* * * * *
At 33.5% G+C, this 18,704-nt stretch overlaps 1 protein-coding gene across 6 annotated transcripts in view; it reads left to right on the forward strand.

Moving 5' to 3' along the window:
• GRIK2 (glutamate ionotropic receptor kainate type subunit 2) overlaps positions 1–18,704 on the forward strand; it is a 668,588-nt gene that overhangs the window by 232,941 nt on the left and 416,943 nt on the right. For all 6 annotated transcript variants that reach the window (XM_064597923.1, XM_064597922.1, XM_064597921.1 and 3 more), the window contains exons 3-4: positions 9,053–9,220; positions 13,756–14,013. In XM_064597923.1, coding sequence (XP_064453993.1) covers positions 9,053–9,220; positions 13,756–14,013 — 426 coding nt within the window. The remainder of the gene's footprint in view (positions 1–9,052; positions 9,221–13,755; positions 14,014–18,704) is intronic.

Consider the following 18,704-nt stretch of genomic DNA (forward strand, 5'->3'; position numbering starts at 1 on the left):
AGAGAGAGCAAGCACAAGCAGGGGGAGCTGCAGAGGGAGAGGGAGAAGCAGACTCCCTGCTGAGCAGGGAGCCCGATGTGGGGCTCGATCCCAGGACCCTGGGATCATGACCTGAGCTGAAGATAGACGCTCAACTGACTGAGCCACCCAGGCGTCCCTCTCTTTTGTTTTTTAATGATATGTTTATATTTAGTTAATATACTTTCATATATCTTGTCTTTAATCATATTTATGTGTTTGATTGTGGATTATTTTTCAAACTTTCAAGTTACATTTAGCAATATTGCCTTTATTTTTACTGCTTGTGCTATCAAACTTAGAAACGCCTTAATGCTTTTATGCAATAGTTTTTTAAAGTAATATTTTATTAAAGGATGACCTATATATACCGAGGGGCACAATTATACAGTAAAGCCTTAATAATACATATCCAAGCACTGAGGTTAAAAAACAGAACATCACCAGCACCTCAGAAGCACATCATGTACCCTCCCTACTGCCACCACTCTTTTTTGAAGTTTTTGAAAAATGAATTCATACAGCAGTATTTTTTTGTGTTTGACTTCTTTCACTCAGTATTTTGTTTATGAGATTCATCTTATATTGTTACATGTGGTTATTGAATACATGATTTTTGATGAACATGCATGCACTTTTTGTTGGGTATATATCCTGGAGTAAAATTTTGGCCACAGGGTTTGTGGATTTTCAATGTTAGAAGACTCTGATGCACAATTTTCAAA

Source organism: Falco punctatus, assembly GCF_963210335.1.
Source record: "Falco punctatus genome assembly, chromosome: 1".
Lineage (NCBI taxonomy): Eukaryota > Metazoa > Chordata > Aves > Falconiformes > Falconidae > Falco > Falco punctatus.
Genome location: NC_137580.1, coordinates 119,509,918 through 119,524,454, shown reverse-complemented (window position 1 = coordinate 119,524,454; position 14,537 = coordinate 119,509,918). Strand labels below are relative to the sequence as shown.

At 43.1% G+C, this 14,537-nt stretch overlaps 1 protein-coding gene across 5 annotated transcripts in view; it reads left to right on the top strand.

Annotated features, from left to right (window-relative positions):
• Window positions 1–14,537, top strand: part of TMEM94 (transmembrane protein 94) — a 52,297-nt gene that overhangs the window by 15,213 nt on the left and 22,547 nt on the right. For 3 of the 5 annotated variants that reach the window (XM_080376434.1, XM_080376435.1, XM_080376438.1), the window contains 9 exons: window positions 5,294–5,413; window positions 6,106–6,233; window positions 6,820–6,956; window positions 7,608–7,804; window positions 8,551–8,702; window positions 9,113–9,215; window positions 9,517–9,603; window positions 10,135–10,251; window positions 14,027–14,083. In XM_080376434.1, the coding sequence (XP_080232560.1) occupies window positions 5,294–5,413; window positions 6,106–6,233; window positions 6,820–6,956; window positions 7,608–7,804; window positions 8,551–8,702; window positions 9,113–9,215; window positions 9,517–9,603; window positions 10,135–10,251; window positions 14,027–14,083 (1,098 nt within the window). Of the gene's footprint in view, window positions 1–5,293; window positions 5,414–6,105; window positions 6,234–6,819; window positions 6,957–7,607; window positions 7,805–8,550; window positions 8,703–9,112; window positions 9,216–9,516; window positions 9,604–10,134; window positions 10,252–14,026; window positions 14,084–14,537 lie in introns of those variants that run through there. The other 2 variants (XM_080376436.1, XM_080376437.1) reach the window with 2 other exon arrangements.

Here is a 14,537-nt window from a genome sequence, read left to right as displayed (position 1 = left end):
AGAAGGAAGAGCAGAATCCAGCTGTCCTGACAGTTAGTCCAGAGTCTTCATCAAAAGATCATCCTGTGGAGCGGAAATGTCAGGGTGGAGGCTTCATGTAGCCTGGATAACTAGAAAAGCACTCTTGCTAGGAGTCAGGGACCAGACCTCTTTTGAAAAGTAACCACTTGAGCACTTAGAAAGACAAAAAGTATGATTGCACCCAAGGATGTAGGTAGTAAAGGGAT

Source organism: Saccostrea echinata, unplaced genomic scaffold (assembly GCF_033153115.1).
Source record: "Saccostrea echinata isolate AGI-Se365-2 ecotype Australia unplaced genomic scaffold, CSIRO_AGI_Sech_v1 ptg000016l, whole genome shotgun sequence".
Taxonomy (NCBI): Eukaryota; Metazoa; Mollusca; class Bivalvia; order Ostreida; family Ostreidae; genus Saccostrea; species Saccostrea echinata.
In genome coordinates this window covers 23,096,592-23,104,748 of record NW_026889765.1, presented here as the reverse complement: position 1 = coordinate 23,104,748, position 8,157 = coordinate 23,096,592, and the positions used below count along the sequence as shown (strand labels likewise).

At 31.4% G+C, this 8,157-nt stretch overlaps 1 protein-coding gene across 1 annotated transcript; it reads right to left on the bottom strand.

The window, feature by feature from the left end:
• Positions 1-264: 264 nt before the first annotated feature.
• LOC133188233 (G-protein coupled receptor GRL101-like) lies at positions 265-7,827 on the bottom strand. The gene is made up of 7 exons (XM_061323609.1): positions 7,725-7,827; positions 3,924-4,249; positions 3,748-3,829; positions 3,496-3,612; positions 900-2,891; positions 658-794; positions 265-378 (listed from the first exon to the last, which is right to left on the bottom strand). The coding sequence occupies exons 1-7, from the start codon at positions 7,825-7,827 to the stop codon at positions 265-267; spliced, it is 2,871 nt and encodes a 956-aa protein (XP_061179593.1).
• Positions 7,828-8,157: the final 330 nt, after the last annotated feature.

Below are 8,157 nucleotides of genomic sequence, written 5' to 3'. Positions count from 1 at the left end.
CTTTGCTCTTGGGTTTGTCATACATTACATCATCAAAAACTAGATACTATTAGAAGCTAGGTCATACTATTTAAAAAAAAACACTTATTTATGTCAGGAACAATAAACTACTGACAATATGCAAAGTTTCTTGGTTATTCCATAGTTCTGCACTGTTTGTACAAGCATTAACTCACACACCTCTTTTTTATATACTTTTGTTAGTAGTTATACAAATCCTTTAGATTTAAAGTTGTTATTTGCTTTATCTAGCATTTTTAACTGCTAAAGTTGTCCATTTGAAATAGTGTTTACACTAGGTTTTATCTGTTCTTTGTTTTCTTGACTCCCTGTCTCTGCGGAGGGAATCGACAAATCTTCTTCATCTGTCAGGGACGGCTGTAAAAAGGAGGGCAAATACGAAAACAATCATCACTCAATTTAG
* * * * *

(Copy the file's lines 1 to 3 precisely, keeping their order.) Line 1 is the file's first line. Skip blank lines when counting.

At 33.5% G+C, this 18,704-nt stretch overlaps 1 protein-coding gene across 6 annotated transcripts in view; it reads left to right on the forward strand.

Moving 5' to 3' along the window:
• GRIK2 (glutamate ionotropic receptor kainate type subunit 2) overlaps positions 1–18,704 on the forward strand; it is a 668,588-nt gene that overhangs the window by 232,941 nt on the left and 416,943 nt on the right. For all 6 annotated transcript variants that reach the window (XM_064597923.1, XM_064597922.1, XM_064597921.1 and 3 more), the window contains exons 3-4: positions 9,053–9,220; positions 13,756–14,013. In XM_064597923.1, coding sequence (XP_064453993.1) covers positions 9,053–9,220; positions 13,756–14,013 — 426 coding nt within the window. The remainder of the gene's footprint in view (positions 1–9,052; positions 9,221–13,755; positions 14,014–18,704) is intronic.